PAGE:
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Working with windows in Flex

Dear Reader,

I am putting the finishing touches on my reference application to demonstrate my wrapper for Google’s QR Code API. While doing so I decided to see what it would take to have the image pop up in a new window. Originally I had it displaying on the right side of the main window but aesthetically, that just didn’t do it for me.

“A journey of a thousand steps begins with a subclass…”

I created an ActionScript subclass of the spark Window class thinking that I would then subclass it as MXML and do the visual parts. This technique called “Code Behind” is considered a best practice when building Flex components. However, once I started working on it, I realized that I only needed 2 graphical elements. It just seemed easier to code it all in AS.

WinCache – Preliminary tests look REALLY good.

Dear Reader,

My tests were performed on a Release Candidate of the code. The final code has now been released and Ibuildings has published a benchmark of WinCache 1.0.

Those of you who follow me on twitter know that recently, I tweeted that I had installed Microsoft’s new PHP Opcode Cache, WinCache on a test machine and didn’t see much difference in performance. I then later tweeted that it was probably due to my inexperience in managing II7 and not necessarily a failing of WinCache. In between those two posts, I received 2 messages from people working with Microsoft, the most helpful being from Ruslan Yakushev. If you recognize that name it’s because he writes a lot of good stuff over at including the getting started guide for WinCache.

Mac…one week later (Clues for Windows users switching to Mac.)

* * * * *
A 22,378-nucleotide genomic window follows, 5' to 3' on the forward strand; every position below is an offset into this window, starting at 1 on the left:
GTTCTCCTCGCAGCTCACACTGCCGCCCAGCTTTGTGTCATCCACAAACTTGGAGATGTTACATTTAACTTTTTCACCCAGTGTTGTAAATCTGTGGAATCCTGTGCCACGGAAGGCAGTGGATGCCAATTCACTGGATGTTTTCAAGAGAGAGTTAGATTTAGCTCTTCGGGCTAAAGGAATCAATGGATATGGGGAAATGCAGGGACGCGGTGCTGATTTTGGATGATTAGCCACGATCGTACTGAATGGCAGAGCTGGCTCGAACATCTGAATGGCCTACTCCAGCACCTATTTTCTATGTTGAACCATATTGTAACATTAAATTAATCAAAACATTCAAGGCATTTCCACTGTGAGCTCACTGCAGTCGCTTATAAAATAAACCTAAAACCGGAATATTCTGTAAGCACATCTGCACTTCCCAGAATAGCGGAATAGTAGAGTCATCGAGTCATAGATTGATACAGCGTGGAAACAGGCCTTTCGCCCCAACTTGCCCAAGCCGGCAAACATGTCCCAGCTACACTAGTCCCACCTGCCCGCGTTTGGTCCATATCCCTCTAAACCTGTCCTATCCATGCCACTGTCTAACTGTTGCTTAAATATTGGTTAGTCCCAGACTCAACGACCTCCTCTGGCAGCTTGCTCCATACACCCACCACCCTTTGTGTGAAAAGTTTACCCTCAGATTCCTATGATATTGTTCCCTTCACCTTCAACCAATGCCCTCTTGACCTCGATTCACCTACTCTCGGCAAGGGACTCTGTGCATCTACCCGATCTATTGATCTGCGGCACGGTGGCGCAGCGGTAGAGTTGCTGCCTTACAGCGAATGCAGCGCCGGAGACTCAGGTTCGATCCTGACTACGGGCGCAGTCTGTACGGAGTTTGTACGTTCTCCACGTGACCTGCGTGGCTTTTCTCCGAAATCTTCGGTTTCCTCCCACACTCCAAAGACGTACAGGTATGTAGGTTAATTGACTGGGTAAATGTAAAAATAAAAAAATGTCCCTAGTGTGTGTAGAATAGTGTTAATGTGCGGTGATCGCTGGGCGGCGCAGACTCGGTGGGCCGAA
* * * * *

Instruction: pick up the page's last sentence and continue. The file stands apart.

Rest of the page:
Dear Reader,

My new companion, my new life-long friend (her name is Squatty, inside joke, those who know it are already giggling) has survived her first week with me and has come through unscathed. She is in as good of condition as when I bought her. (I know that’s important to at least one of you.)

So here’s what I got working this week:

– Kensington Expert Mouse
Trackballs rock! I’ve used this particular brand of trackball on every computer I’ve had for the past 10 years. The one I had plugged into that OTHER computer plugged in and worked out of the box. A quick trip to landed me the OS X drivers and now all the buttons and the scroll wheel work.

– Logitech Media Keyboards
Again, plugging it into the USB port of my baby and answering a couple of questions and I’m now free of the traditional (albeit pretty and functional) Mac laptop keyboard. Again, a trip to scored me the OS X drivers and now all the media buttons control iTunes, etc. As with the trackball, this keyboard has been my companion through a couple of computers now and it makes switching to Mac much easier when I don’t have to lose my old friends.

– Logitech Premium USB Headset 350
This is the headset I used to use with Trillian to talk with my wife in TN. (Saves us a TON in long distance charges) As with the keyboard, it just worked. I didn’t even install drivers for this one. It worked out of the box.

– Logitech Quick Cam Pro 400
This little boy plugged in but was not a flawless install. You have to download a couple of different drivers and such. I’m still working to get this one installed. Once I get it working, I’ll let you know how well or how bad it is.

– LG 19″ Monitor Final piece of the hardware puzzle. I plugged in my LG 19″ flat panel display. Again, it recognized it without a problem and now I run a dual display system with the 19″ running as the primary when it’s plugged in and running at 1280×1024. (I think)

So now, my new friend feels like my old computer, at least to my hands and eyes. I am truly amazed at how easy it is to get things to work with the Mac. As someone who has made a good living over the years helping people get DOS and Windows working correctly on their hardware, it scares me to think what I’ll do if more people discover the Mac.

That’s all for today readers.

Until next time, have I mentioned the weather here is beautiful?